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Permanent Collection


Friedrich Gauermann

(Miesenbach, 1807 – Vienna, 1862)

A Capercaillie
(mid–19th cent.), oil, canvas, 95,5 x 137 cm
signed lower right: F. Gauermann

NG S 2200, National Gallery of Slovenia, Ljubljana
This is a brilliant naturalistic portrayal of a capercaillie (tetrao urogallus) flying around over grass and bushes on rocky terrain. In the background at the right is a snow-capped mountain. This is an excellent example of the veristic vein in painting devoted to nature in all its diversity, which was widespread in Western Europe from the middle of the 19th century onwards.

Since the painter died in 1862, this work is particularly interesting as an early example of this trend in painting.

Restored: 1991, Kemal Selmanović.
Provenance: Unknown. After World War II in the entrance hall of Brdo Castle near Kranj; entrusted to the Narodna galerija by the Government of Slovenia in 1986.
Exhibition: 1993, Ljubljana, No. 74.
Lit.: Zeri and Rozman 1993, pp. 114, 190, Cat. No. 74, Fig. 73 (Blackcock).

Biedermeier and Romanticism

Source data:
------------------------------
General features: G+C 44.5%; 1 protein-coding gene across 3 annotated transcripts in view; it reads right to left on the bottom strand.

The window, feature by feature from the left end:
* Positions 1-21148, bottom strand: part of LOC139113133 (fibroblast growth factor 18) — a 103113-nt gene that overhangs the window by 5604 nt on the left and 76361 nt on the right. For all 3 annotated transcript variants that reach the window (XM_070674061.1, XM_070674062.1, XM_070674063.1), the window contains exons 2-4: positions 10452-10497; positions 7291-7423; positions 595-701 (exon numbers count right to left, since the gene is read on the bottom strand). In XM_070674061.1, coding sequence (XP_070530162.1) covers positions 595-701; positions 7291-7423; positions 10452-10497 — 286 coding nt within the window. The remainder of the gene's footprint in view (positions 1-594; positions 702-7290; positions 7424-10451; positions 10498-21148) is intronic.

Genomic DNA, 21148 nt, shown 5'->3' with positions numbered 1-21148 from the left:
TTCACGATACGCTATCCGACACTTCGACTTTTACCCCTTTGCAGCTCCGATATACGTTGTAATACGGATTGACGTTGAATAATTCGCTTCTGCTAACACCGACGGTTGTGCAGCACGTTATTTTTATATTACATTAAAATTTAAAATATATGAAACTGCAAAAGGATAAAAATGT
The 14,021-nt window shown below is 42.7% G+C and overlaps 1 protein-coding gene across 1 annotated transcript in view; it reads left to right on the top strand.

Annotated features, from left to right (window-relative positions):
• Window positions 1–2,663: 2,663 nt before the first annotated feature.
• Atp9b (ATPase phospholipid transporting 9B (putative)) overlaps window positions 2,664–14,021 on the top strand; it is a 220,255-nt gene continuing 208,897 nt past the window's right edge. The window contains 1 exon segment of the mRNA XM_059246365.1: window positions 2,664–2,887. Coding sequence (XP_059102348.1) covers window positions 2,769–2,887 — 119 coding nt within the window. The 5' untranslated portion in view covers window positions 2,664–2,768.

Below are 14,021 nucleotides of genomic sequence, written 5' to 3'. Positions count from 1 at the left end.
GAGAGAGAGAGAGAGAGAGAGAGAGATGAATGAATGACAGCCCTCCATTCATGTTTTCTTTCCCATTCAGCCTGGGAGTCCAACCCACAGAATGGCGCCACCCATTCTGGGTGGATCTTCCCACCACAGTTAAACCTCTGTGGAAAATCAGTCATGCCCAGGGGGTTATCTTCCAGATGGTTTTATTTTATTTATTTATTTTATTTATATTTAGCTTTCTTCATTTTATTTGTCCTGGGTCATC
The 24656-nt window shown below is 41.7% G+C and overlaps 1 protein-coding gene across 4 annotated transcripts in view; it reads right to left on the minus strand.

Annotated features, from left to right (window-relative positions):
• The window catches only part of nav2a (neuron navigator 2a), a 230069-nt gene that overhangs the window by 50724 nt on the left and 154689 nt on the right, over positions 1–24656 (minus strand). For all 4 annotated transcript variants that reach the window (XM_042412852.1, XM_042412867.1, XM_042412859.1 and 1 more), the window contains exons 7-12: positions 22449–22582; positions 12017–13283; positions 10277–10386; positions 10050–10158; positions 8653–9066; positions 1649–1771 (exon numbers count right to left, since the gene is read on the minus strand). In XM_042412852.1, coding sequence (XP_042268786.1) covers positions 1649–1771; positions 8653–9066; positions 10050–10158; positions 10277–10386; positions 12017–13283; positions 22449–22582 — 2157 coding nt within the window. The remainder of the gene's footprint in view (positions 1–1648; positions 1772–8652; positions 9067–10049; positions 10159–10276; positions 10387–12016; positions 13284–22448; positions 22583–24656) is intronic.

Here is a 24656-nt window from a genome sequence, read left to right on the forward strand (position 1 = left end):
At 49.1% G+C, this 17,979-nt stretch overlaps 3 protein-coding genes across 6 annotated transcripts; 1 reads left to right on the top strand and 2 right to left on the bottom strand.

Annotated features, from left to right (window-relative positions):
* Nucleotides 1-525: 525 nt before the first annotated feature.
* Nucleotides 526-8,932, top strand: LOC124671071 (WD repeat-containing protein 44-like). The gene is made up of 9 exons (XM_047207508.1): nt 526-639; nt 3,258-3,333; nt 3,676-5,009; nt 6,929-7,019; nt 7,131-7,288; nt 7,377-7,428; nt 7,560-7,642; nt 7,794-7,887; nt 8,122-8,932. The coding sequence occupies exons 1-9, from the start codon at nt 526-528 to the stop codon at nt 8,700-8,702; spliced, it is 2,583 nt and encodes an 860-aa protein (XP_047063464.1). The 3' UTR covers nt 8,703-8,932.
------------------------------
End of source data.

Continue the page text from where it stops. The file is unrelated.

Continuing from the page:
Heavily censored public life between the Congress of Vienna and the Spring of Nations in 1848, weakened Church patronage, and the ascending middle class marked the era when life focused on the privacy of the family circle, individual dignity and the sense of belonging; this is expressed in the Central European art as the style of Biedermeier which coexisted with a Romantic view of nature. 

Portraiture was the genre of painting that saw its heyday in this era. Matevž Langus, Jožef Tominc, Mihael Stroj and Anton Karinger established themselves as individually formed portraitists who demonstrated their self-confidence as artists also through their self-portraits. The painters initially relied on formal characteristics of Neoclassicism. Stroj’s late portraits and particularly those by Karinger abandoned the Biedermeier manner and adopted a more realistic approach. 

Interest in landscape first appeared as the background of portraits; towards the mid-century first autonomous city vedute emerged. The Biedermaier landscape is idyllic, descriptive, and furnished with staffage figures. Painters were attracted by tourist destinations and locations that were related to homeland identity: Mt. Triglav, Lake Bohinj, Bled. Anton Karinger and Marko Pernhart established themselves as explicit landscapists. The latter became famous for his multi-part panoramas from mountain peaks. 

Still lifes became an attractive decoration of a middle-class home, and they also found favour with amateur women painters, one of whom was Countess Maria Auersperg Attems.